The 2022 Australian Open this month was meant to be Australia’s grand re-opening party following nearly two years of COVID-19 border controls that were so tough the country was compared to North Korea.
But that re-opening has been predicated on one thing—COVID-19 vaccinations. Australia cast off most border and social distancing restrictions after hitting benchmarks for vaccination. Australia was late to roll out vaccines, but it now has one of the highest levels vaccination rates in the world, with 92% of people over age 16 fully vaccinated. Proof of vaccination is required for entry into Australia.
This perhaps explains the public fury when Novak Djokovic, the world no. 1 men’s player and a noted vaccine skeptic, announced last week that he’d received an exemption to travel to Melbourne to defend his Australian Open title.
But what happened next caused chaos, and even more anger. After the Serbian tennis star landed on Jan. 5, he was denied entry to Australia and told to leave the country following a 10-hour standoff with officials at Melbourne airport over the legitimacy of his vaccination exemption. But, he stayed to mount a legal challenge. On Monday, an Australian judge reinstated Djokovic’s visa, saying Djokovic hadn’t had enough time to speak with his lawyers before the decision was made.
Despite the high vaccination rate in Australia, anger and anxiety over COVID-19 are running high as the country faces an Omicron-driven explosion in case numbers, with hospital resources and testing facilities stretched.
For two years, strict lockdowns and border policies mostly kept COVID-19 under control; caps on international arrivals prevented tens of thousands of Australians from returning from overseas during the pandemic, earning the country the nickname “Fortress Australia.” By some estimates, Melbourne—host city of the Open—has endured six lockdowns totaling 262 days since March 2020.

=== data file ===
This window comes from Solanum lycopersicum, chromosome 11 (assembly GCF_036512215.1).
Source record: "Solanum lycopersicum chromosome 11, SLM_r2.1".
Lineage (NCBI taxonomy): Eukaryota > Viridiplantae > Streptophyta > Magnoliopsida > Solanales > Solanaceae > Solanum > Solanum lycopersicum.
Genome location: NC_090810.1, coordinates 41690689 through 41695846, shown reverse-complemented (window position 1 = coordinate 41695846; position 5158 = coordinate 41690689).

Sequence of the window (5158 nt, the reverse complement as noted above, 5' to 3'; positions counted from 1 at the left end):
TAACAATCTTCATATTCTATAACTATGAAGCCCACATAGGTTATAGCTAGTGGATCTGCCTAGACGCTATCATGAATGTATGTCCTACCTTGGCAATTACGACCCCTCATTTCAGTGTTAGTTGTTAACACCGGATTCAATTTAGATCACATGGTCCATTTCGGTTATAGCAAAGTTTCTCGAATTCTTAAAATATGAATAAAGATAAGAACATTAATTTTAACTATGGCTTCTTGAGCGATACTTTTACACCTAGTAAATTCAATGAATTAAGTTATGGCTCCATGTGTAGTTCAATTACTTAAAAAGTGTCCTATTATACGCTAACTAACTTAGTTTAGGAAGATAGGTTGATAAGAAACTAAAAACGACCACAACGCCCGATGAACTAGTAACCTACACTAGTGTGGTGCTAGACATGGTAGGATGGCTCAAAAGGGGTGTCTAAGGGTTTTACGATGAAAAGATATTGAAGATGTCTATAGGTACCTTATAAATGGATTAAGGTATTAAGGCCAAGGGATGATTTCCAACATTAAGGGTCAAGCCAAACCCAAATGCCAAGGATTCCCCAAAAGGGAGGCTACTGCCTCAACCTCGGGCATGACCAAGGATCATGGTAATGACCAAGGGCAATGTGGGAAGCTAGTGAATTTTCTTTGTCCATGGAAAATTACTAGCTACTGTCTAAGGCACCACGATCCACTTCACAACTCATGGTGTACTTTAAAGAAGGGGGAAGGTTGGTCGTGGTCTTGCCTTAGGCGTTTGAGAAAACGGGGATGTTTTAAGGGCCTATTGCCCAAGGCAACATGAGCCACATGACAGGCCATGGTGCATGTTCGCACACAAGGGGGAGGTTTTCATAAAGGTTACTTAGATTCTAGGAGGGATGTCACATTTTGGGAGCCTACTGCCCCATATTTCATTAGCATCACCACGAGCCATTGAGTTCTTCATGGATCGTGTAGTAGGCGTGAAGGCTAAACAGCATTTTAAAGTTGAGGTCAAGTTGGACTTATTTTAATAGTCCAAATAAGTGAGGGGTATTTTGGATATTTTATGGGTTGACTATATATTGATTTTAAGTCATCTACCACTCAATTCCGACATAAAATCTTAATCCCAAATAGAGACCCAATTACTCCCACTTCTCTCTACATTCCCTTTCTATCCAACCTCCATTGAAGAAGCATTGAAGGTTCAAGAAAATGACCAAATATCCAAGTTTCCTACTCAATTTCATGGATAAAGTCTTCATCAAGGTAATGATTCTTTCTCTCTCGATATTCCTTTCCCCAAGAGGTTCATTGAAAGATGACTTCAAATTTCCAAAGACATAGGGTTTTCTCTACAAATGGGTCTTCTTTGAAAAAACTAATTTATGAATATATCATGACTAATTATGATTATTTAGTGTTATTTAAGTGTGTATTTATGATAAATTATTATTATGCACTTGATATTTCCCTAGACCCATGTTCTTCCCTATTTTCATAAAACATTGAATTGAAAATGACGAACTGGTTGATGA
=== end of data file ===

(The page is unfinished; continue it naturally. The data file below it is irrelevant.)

Prime Minister Scott Morrison has discouraged state leaders from returning to lockdowns. Australians who have been stuck overseas have begun traveling back home to see family members they haven’t been able to visit for years. Critics, including opposition Labor Party leader Anthony Albanese have decried the government’s policy, calling it “let it rip.”
In response to the outcry over Djokovic, Morrison said that “no one is above the rules,” and appeared to support the visa cancellation. The ball is now in the government’s court. Local media is reporting that Alex Hawke, the minister in charge of immigration, is considering whether to use executive powers to cancel Djokovic’s visa and deport him, despite the court’s decision.
The saga has also drawn attention to Australia’s hardline border policies. Djokovic was detained in the Park Hotel in Melbourne following his initial visa cancellation. Some refugees and asylum seekers have been detained in the same hotel for years—including a 24-year old man who has been there since arriving from Iran at the age of 15. Australia requires anyone without a valid visa to be detained.
The controversy has spilled into the streets of Melbourne, Australia’s second-largest city. Some Djokovic supporters with Serbian flags gathered outside the hotel where he was being held, while others used the opportunity to criticize Australia’s border policies, holding signs with slogan like “Free the refugees.” They urged Djokovic to advocate for others detained in the hotel. Activists expressed anger that Djokovic’s case was resolved so quickly, when many languish in bureaucracy for years.
At least some want to see Djokovic play. Some critics have said the government is using the tennis star as a scapegoat avoid criticism for its recent handling of the pandemic. Police reportedly deployed pepper spray after Serbian-flag waving fans mobbed a car leaving his lawyers’ building on Monday night, believing the player was inside.
Djokovic could still take the court next week, though if he does, he will be the exception to the very rules that are allowing the Australian Open to proceed as normal: All fans and staff must show proof of vaccination to attend.
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